Wolfgang Jeltsch g9ks157k at acme.softbase.org
Tue Feb 17 09:36:34 EST 2009

```Am Dienstag, 17. Februar 2009 14:42 schrieb Peter Verswyvelen:
> Tuples in Haskell always have annoyed me a bit since each tuple of
> different dimension is hardcoded

past.

> (I guess compilers enforce a maximum dimension on tuples?)

GHC has an internal module which uses a syntactically extended form of data
declarations to declare different tuple types:

data (,) a b = (,) a b

data (,,) a b c = (,,) a b c

etc.

These declarations can even be found in some Haddock documentation. So at
least GHC has an upper bound on tuple size although the Haskell Report states
that there isn’t one. I remember that in an earlier version of this tuple
module there was a comment in the source code, saying that there can be no
tuples with more than 37 or so elements since GHC crashes on tuple
declarations of bigger size. :-D

> Since a tuple represents a fixed size data structure with different types
> at each coordinate, it feels as it should be possible to have a couple of
> type and data constructors to build a tuple, and to use recursion at the
> type level to have functions operate on tuples of any dimension.

Definitely!

Make , an infix operator. Then even the syntax (,) works without further ado.
Make , right-associative, for example. Then you can write (a1,...,an) which
means (a1,(a2,(...,an))). You just need one data declaration:

data (a,b) = (a,b)

However, this has the problem that it leads to more partially-defined values
than with today’s tuples. For example, you could have a *triple* (a,_|_).

So maybe we should treat tuple syntax completely as special syntax (as it is
today) and define our tuple types so that tuples don’t end with the last
element (as above) but with an explicit empty tuple (like lists end in a
nil). This would also give use 1-tuples. We would need the unit type () for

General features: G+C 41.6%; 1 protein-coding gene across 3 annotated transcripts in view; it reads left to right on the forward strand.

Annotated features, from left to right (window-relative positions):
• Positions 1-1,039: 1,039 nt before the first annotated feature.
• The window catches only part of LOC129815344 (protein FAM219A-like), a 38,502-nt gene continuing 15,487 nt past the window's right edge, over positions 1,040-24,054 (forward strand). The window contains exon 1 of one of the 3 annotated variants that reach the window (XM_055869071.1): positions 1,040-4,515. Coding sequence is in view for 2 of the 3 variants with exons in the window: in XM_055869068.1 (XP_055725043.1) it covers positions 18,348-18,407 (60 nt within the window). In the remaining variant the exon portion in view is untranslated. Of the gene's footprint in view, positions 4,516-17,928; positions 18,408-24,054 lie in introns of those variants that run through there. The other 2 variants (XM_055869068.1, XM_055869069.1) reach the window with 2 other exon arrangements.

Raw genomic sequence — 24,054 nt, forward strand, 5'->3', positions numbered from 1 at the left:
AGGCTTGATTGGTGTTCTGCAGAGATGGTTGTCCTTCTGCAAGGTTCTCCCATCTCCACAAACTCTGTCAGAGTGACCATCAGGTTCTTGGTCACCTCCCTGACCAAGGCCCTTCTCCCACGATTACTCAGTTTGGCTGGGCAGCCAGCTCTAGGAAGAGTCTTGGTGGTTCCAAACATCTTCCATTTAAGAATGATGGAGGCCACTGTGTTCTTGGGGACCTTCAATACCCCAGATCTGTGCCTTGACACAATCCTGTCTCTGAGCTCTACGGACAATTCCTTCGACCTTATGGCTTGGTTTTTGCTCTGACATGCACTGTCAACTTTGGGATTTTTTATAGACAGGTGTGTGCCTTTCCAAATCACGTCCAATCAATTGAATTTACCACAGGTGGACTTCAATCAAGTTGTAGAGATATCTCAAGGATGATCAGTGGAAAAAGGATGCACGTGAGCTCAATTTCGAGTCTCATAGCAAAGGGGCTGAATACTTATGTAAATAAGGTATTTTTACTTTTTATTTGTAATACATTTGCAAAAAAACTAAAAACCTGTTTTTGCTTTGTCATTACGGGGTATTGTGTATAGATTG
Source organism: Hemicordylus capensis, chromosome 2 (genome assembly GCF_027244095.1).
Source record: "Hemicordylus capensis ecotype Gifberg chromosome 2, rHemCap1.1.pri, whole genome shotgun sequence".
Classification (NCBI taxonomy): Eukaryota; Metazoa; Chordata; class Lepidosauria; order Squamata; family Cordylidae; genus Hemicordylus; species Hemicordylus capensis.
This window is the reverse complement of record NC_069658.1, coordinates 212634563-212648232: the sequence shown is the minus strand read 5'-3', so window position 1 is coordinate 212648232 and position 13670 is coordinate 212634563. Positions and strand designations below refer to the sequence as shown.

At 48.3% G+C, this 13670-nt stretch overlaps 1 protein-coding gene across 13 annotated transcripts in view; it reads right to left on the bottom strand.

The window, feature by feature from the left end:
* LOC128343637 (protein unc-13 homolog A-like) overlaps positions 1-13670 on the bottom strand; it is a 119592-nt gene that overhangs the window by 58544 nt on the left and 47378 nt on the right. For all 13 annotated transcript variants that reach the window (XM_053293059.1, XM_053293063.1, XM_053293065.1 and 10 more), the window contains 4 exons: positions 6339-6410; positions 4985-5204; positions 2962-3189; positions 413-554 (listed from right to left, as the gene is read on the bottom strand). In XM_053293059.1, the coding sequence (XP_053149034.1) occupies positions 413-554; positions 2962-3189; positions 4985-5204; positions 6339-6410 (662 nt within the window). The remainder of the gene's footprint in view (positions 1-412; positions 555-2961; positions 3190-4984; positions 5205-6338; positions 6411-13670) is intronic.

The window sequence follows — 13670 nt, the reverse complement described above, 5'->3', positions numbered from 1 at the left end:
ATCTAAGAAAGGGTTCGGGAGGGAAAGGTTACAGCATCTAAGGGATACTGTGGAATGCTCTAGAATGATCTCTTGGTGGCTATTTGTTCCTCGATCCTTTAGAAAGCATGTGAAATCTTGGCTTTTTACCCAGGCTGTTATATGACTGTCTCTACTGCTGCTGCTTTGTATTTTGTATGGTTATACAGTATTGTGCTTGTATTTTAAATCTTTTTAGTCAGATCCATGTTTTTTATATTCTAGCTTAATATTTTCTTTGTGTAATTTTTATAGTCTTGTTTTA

empty tuples. Then we define a cons type which has a strictness annotation:

The strictness annotation ensures that a tuple which is not _|_ has at least
its complete skeleton defined, i.e., the only undefined (_|_) parts may be
tuple elements or parts of tuple elements.

> E.g. one could then have a tmap function that takes a tuple of functions and
> a tuple of values and applies the function at coordinate N to the value at
> coordinate N.
>
> Is something like this possible today in Haskell, e.g. using new features
> like type families, GADTs, template haskell, etc? Or do we need dependent
> types for it?

No dependent types, no template Haskell. Only multiparameter classes and
functional dependencies (or, alternatively, type synonym families):

class App fun arg result | fun -> arg result, arg result -> fun where

app :: fun -> arg -> result

instance App (val -> val') val val' where

app = (\$)

instance App () () () where

app () () = ()

instance (App fun1 arg1 result1, App fun2 arg2 result2) =>
App (fun1 :# fun2) (arg1 :# arg2) (result1 :# result2) where

app (fun1 :# fun2) (arg1 :# arg2) = (app fun1 arg1 :# app fun2 arg2)

(All code untested.)

> In C++x0 I believe it is now possible to do so, since they even allow a
> variable number of template arguments, using recursion at compile time (see
> e.g.

Doesn’t even C++ allow recursion at compile time in some way? The C++ template
system is Turing-complete.

> Grapefruit has something like first class records, so I guess it should be
> possible (and simpler) to do this for tuples?

By the way, I have taken several ideas from HList for implementing
grapefruit-records. However, I didn’t use HList itself since it didn’t do
exactly what I wanted.

For example, it is better to write :& for a cons-like operator instead of
`HCons`. (This is the point I made in a recent e-mail about people caring too
little about identifiers.) Of course, you could define an alias for HCons but
since this wouldn’t be a constructor, you wouldn’t be able to use it in
pattern matching (see below).

In addition, I’m not sure whether HList allows you to specify a reordering and
a selection of record fields by pattern matching. Grapefruit does so which I
consider very important for arrow-based programming. In a line

output <- arrow -< input,

output can be a record pattern and input a record expression so that the
output looks similar to the input. This makes arrow statements almost
symmetric also in the presence of records. The alternative would be to make
output a single variable and access the record elements via some field
selection operator. This makes arrow statements less symmetric.

Best wishes,
Wolfgang
```